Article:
Preventing Gestational Diabetes

January 19, 2022 Women

Pregnancy & Weight

Finding out you are pregnant is such an exciting time! Knowing you are now caring for not just yourself, but your baby too, is a great motivator to help you eat healthy and stay active. The thing is, sometimes pregnancy can make this hard to do. When you’re pregnant, your appetite and hormones may change, which can make you want to eat a lot some days and very little others. While controlling what and how much you eat can be a challenge, it’s so important for a healthy pregnancy.

Hormone changes and gaining too much weight during pregnancy can lead to insulin resistance, which can cause an increase in your body’s blood sugar levels. This can cause excess weight gain — which while you are pregnant can lead to gestational diabetes.

Gestational Diabetes: What is it and why is it a problem?

Gestational diabetes is when blood sugar levels are higher than they should be during pregnancy. It can lead to problems for both mom and baby. A pregnant mom with high blood sugar could lead to a baby growing too fast and too big. If the baby is too large it may result in an unplanned, emergency C-section or difficult delivery. Another problem for the baby could be low blood sugar (also known as hypoglycemia) at birth. Long term, both women with gestational diabetes and their babies are more likely to develop Type 2 diabetes later in life.

Who is at risk?

Anyone can get diabetes during pregnancy, but you are at higher risk if you:

Most health care providers screen moms-to-be for diabetes between the 24th and 28th week of pregnancy, when gestational diabetes is more likely to occur. However, if you are at higher risk, your doctor may order a screening test at your first prenatal visit.

The blood tests that are done are:

Glucose Challenge Test

This test consists of drinking a sugary liquid and getting your blood tested 1 hour later. If your test result is abnormal, your health care provider may order a more thorough test known as a glucose tolerance test.

Glucose Tolerance Test

Your blood sugar is tested 4 times over 3 hours. The first blood draw is done fasting (when you haven’t had anything to eat for 8-10 hours). Next, you are given a sugary drink and your blood sugar is tested again after 1 hour, 2 hours and 3 hours later. If two or more of the results are high, then you may be diagnosed with gestational diabetes.


You can prevent diabetes in pregnancy by eating a healthy diet and staying active.


If diabetes is caught early and moms control their blood sugar, women with gestational diabetes can have healthy pregnancies and healthy babies.

Depending on your blood sugar levels, your health care provider may ask you to test your blood sugar before and after meals, and advise you to limit your portions of high-carb foods like rice, pasta and breads. If your blood sugars remain high, medication may be needed. Medication can include pills or insulin. The goal of treatment is to control blood sugar levels to prevent problems for both mom and baby.

Prevention is key — talk to your health care team about your individual needs. 

Side-Lying Hold

  1. For the right breast, lie on your right side with your baby facing you.
  2. Pull your baby close. Your baby’s mouth should be level with your nipple.
  3. In this position, you can cradle your baby’s back with your left arm and support yourself with your right arm and/or pillows.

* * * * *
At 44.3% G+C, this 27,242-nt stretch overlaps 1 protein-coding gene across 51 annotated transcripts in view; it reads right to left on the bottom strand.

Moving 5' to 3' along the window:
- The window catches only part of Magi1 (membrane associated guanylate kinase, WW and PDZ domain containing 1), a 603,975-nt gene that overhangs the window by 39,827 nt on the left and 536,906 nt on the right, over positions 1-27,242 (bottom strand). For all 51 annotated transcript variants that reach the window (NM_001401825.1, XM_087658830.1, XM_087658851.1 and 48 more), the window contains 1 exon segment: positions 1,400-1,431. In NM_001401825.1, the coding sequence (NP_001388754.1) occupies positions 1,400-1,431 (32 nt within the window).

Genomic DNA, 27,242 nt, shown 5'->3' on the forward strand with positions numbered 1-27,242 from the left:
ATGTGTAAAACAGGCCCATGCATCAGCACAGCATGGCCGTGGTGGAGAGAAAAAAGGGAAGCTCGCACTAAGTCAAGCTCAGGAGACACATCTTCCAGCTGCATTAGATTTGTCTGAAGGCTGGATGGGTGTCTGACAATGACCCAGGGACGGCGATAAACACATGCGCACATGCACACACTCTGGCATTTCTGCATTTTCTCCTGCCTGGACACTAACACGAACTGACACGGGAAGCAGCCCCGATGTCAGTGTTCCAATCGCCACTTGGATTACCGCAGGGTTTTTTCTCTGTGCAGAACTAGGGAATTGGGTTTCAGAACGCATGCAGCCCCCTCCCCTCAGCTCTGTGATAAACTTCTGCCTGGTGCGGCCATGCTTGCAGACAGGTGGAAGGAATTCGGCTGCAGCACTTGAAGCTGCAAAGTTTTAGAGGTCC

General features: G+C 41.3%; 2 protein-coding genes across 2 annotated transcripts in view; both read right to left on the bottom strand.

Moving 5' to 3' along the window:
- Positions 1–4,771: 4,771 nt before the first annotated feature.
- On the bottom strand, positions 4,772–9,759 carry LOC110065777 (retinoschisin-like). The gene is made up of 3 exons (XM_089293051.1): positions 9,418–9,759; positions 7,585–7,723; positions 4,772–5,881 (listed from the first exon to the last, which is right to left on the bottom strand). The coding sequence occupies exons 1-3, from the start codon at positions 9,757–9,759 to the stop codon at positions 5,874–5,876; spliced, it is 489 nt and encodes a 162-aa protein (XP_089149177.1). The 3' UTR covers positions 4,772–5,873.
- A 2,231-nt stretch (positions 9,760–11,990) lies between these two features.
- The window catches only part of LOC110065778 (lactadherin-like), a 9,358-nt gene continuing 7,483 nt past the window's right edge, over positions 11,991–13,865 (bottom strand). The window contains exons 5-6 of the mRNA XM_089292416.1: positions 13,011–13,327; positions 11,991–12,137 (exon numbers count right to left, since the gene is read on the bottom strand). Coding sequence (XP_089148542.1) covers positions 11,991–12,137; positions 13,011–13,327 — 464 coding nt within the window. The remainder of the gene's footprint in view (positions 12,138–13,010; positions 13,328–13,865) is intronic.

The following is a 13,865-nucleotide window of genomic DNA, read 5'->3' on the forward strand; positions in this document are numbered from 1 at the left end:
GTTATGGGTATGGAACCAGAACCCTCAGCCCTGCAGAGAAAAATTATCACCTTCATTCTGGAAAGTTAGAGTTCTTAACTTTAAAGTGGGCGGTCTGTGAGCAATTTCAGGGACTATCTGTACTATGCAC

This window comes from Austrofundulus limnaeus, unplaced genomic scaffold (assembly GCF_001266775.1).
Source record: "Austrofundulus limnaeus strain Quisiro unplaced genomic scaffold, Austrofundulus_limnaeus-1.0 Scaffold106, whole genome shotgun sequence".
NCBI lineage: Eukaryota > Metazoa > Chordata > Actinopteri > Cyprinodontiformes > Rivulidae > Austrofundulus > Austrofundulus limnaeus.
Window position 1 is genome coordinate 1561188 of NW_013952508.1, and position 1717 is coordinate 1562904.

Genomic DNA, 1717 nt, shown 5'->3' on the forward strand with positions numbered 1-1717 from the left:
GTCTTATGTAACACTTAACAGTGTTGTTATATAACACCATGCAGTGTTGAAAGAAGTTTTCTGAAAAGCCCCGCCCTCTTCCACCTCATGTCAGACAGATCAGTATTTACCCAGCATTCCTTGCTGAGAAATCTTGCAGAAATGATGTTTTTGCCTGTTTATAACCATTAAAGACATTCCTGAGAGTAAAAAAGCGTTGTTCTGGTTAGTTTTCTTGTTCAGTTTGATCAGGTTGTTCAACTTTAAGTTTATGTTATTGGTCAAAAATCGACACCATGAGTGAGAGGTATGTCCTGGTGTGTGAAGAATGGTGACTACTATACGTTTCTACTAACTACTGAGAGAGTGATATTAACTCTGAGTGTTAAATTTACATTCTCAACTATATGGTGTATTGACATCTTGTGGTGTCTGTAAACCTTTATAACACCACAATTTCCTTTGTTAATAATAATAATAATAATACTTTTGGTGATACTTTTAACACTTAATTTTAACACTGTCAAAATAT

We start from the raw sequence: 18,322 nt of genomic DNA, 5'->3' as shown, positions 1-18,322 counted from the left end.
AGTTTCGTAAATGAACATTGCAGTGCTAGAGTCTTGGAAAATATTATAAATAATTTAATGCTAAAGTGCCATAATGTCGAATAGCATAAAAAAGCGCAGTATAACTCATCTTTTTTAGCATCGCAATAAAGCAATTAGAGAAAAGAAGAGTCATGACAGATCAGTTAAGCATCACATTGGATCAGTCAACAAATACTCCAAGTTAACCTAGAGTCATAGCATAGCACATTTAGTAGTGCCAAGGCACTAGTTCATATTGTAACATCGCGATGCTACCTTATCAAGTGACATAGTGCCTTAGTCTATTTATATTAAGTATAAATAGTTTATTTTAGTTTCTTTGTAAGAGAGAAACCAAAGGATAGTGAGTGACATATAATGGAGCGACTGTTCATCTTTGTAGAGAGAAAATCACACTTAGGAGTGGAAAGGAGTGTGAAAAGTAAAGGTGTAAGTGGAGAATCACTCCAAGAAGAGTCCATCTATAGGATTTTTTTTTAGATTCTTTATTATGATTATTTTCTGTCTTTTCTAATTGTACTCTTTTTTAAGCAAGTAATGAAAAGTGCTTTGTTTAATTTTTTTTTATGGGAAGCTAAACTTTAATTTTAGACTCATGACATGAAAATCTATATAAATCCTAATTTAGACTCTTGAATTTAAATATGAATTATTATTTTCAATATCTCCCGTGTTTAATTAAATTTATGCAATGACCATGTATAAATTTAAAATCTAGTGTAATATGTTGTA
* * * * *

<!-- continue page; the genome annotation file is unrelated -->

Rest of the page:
4. Keep loose clothing and bedding away from your baby.
  5. Reverse for the left breast.

This hold is useful when:

Cross-Cradle Hold

  1. For the right breast, use your left arm to hold your baby’s head at your right breast and baby’s body toward your left side. A pillow across your lap can help support your left arm.
  2. Gently place your left hand behind your baby’s ears and neck, with your thumb and index finger behind each ear and your palm between baby’s shoulder blades. Turn your baby’s body toward yours so your tummies are touching.
  3. Hold your breast as if you are squeezing a sandwich. To protect your back, avoid leaning down to your baby. Instead, bring your baby to you.
  4. As your baby’s mouth opens, push gently with your left palm on baby’s head to help them latch on. Make sure you keep your fingers out of the way.
  5. Reverse for the left breast.

This hold is useful when:

Clutch or “Football” Hold

  1. For the right breast, hold your baby level, facing up, at your right side.
  2. Put your baby’s head near your right nipple and support their back and legs under your right arm.
  3. Hold the base of your baby’s head with your right palm. A pillow underneath your right arm can help support your baby’s weight.
  4. To protect your back, avoid leaning down to your baby. Bring baby to you instead.
  5. Reverse for the left breast.

This hold is useful when:

Cradle Hold

  1. For the right breast, cradle your baby with your right arm. Your baby will be on their left side across your lap, facing you at nipple level.
  2. Your baby’s head will rest on your right forearm with your baby’s back along your inner arm and palm.
  3. Turn your baby’s tummy toward your tummy. Your left hand is free to support your breast, if needed. Pillows can help support your arm and elbow.
  4. To protect your back, avoid leaning down to your baby. Instead, bring your baby to you.
  5. Reverse for the left breast.

This hold is useful when:

Laid-Back Hold

  1. Lean back on a pillow with your baby’s tummy touching yours and their head at breast level. Some moms find that sitting up nearly straight works well. Others prefer to lean back and lie almost flat.
  2. You can place your baby’s cheek near your breast, or you may want to use one hand to hold your breast near your baby. It’s up to you and what you think feels best.
  3. Your baby will naturally find your nipple, latch, and begin to suckle.

This hold is useful when: